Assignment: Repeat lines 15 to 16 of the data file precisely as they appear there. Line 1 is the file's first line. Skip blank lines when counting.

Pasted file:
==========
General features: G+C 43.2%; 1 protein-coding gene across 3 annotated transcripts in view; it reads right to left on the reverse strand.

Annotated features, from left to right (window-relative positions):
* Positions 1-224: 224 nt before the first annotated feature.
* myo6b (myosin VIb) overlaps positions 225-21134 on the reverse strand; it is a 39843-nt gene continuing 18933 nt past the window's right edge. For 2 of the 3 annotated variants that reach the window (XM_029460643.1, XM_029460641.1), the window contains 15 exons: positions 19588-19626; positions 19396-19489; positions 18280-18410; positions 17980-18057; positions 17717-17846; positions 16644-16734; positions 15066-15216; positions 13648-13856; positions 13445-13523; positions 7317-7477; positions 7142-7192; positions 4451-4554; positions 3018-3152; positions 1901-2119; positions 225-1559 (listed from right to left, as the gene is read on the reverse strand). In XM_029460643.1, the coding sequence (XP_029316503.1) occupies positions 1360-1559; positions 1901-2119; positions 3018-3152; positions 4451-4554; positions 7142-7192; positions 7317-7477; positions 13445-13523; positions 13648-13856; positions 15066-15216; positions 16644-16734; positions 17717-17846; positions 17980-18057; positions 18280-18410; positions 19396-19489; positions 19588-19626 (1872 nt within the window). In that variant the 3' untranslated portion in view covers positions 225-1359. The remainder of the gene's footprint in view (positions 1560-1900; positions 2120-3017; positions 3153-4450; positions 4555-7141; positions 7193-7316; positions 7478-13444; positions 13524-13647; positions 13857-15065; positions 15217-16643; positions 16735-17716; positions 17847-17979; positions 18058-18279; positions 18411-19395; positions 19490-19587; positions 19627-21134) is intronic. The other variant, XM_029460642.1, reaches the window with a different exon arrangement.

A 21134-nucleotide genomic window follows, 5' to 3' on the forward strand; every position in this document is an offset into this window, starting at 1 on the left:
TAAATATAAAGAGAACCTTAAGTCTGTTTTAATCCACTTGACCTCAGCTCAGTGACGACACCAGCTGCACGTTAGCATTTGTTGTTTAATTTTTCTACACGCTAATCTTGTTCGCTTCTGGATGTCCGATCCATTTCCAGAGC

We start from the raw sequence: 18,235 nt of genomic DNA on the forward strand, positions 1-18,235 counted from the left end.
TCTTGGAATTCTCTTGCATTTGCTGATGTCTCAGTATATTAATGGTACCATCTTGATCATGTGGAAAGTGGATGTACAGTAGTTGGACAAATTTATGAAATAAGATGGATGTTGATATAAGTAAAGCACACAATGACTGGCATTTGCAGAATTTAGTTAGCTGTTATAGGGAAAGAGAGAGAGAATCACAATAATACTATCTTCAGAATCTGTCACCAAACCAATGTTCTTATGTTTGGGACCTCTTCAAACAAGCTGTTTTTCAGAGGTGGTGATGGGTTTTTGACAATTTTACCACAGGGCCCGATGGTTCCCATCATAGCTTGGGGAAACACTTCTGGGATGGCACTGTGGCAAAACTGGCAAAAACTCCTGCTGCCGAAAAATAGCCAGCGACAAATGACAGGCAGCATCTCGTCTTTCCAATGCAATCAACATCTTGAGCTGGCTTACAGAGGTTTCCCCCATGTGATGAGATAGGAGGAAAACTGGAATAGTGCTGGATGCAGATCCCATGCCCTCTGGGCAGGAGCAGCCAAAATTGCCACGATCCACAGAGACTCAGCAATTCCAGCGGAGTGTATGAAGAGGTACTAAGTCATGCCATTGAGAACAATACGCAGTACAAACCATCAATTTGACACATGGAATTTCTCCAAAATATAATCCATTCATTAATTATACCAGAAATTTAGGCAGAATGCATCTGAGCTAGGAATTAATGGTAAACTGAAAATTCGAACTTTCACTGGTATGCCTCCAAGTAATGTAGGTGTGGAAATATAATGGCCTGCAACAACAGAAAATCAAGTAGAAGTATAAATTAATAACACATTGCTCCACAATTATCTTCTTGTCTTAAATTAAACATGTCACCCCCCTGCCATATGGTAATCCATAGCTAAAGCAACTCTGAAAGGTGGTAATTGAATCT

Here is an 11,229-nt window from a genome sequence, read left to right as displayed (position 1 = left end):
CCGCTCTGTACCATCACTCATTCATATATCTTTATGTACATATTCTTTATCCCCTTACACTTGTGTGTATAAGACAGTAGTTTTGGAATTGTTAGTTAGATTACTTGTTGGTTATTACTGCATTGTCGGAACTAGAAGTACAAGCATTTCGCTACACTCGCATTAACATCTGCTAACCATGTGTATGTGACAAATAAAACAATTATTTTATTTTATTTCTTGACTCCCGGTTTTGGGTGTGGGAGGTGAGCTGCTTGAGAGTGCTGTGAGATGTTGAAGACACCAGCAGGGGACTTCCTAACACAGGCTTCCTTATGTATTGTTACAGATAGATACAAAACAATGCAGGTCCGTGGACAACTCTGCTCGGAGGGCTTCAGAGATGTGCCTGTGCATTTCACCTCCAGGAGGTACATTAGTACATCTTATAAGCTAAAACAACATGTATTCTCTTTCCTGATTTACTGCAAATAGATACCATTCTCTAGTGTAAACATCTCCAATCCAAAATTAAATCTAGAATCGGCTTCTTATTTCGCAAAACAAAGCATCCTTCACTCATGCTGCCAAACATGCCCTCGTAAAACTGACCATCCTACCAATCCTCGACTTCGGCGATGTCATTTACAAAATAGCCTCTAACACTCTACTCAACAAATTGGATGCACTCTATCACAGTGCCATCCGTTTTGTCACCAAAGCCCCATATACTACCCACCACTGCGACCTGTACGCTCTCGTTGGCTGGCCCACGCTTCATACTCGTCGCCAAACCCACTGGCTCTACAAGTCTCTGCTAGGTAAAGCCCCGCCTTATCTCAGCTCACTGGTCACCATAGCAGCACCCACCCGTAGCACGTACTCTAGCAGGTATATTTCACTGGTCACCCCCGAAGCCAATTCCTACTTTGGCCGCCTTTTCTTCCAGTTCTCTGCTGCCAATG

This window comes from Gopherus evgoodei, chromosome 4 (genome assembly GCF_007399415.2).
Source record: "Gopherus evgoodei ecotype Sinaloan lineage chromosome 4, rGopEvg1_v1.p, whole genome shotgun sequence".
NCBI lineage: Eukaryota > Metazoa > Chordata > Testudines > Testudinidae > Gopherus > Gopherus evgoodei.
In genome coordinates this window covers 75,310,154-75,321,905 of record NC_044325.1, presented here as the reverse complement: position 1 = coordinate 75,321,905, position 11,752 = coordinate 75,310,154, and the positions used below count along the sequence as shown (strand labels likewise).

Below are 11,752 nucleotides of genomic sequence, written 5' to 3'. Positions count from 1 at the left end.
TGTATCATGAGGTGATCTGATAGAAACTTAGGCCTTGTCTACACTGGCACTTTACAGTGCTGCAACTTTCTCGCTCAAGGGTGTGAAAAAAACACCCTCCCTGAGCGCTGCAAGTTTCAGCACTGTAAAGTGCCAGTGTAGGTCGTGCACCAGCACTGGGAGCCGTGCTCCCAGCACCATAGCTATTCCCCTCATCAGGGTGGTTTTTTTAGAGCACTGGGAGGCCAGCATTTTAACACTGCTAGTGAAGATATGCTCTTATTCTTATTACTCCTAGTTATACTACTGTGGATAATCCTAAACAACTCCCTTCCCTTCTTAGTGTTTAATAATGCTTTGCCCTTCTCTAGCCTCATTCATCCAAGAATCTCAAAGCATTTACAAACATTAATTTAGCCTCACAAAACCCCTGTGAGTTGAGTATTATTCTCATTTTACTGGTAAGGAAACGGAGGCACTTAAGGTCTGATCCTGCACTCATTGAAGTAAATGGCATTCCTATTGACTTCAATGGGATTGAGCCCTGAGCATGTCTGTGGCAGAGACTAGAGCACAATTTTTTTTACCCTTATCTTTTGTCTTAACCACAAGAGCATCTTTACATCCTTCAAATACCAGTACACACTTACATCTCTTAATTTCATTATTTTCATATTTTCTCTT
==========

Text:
Below are 11,752 nucleotides of genomic sequence, written 5' to 3'. Positions count from 1 at the left end.
TGTATCATGAGGTGATCTGATAGAAACTTAGGCCTTGTCTACACTGGCACTTTACAGTGCTGCAACTTTCTCGCTCAAGGGTGTGAAAAAAACACCCTCCCTGAGCGCTGCAAGTTTCAGCACTGTAAAGTGCCAGTGTAGGTCGTGCACCAGCACTGGGAGCCGTGCTCCCAGCACCATAGCTATTCCCCTCATCAGGGTGGTTTTTTTAGAGCACTGGGAGGCCAGCATTTTAACACTGCTAGTGAAGATATGCTCTTATTCTTATTACTCCTAGTTATACTACTGTGGATAATCCTAAACAACTCCCTTCCCTTCTTAGTGTTTAATAATGCTTTGCCCTTCTCTAGCCTCATTCATCCAAGAATCTCAAAGCATTTACAAACATTAATTTAGCCTCACAAAACCCCTGTGAGTTGAGTATTATTCTCATTTTACTGGTAAGGAAACGGAGGCACTTAAGGTCTGATCCTGCACTCATTGAAGTAAATGGCATTCCTATTGACTTCAATGGGATTGAGCCCTGAGCATGTCTGTGGCAGAGACTAGAGCACAATTTTTTTTACCCTTATCTTTTGTCTTAACCACAAGAGCATCTTTACATCCTTCAAATACCAGTACACACTTACATCTCTTAATTTCATTATTTTCATATTTTCTCTT